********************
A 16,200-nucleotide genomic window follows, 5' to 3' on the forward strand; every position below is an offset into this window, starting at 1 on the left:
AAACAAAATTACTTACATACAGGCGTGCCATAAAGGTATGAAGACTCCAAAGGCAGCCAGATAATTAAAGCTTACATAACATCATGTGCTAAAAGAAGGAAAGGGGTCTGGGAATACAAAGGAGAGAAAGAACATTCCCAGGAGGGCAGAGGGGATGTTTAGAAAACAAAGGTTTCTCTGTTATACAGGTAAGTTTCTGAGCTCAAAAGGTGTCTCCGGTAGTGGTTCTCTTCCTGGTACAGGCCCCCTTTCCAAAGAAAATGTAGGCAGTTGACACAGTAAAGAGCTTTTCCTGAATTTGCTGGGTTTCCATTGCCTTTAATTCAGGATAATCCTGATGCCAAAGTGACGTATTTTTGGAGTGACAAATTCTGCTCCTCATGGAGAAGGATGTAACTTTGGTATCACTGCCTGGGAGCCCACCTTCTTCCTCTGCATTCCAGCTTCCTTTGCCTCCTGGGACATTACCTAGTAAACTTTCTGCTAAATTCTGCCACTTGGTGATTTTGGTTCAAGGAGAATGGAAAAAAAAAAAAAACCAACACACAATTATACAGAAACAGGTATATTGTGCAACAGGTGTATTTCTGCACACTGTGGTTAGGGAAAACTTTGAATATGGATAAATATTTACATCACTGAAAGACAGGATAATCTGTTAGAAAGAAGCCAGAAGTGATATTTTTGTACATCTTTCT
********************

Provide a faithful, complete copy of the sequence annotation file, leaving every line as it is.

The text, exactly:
A 16,200-nucleotide genomic window follows, 5' to 3' on the forward strand; every position below is an offset into this window, starting at 1 on the left:
AAACAAAATTACTTACATACAGGCGTGCCATAAAGGTATGAAGACTCCAAAGGCAGCCAGATAATTAAAGCTTACATAACATCATGTGCTAAAAGAAGGAAAGGGGTCTGGGAATACAAAGGAGAGAAAGAACATTCCCAGGAGGGCAGAGGGGATGTTTAGAAAACAAAGGTTTCTCTGTTATACAGGTAAGTTTCTGAGCTCAAAAGGTGTCTCCGGTAGTGGTTCTCTTCCTGGTACAGGCCCCCTTTCCAAAGAAAATGTAGGCAGTTGACACAGTAAAGAGCTTTTCCTGAATTTGCTGGGTTTCCATTGCCTTTAATTCAGGATAATCCTGATGCCAAAGTGACGTATTTTTGGAGTGACAAATTCTGCTCCTCATGGAGAAGGATGTAACTTTGGTATCACTGCCTGGGAGCCCACCTTCTTCCTCTGCATTCCAGCTTCCTTTGCCTCCTGGGACATTACCTAGTAAACTTTCTGCTAAATTCTGCCACTTGGTGATTTTGGTTCAAGGAGAATGGAAAAAAAAAAAAAACCAACACACAATTATACAGAAACAGGTATATTGTGCAACAGGTGTATTTCTGCACACTGTGGTTAGGGAAAACTTTGAATATGGATAAATATTTACATCACTGAAAGACAGGATAATCTGTTAGAAAGAAGCCAGAAGTGATATTTTTGTACATCTTTCT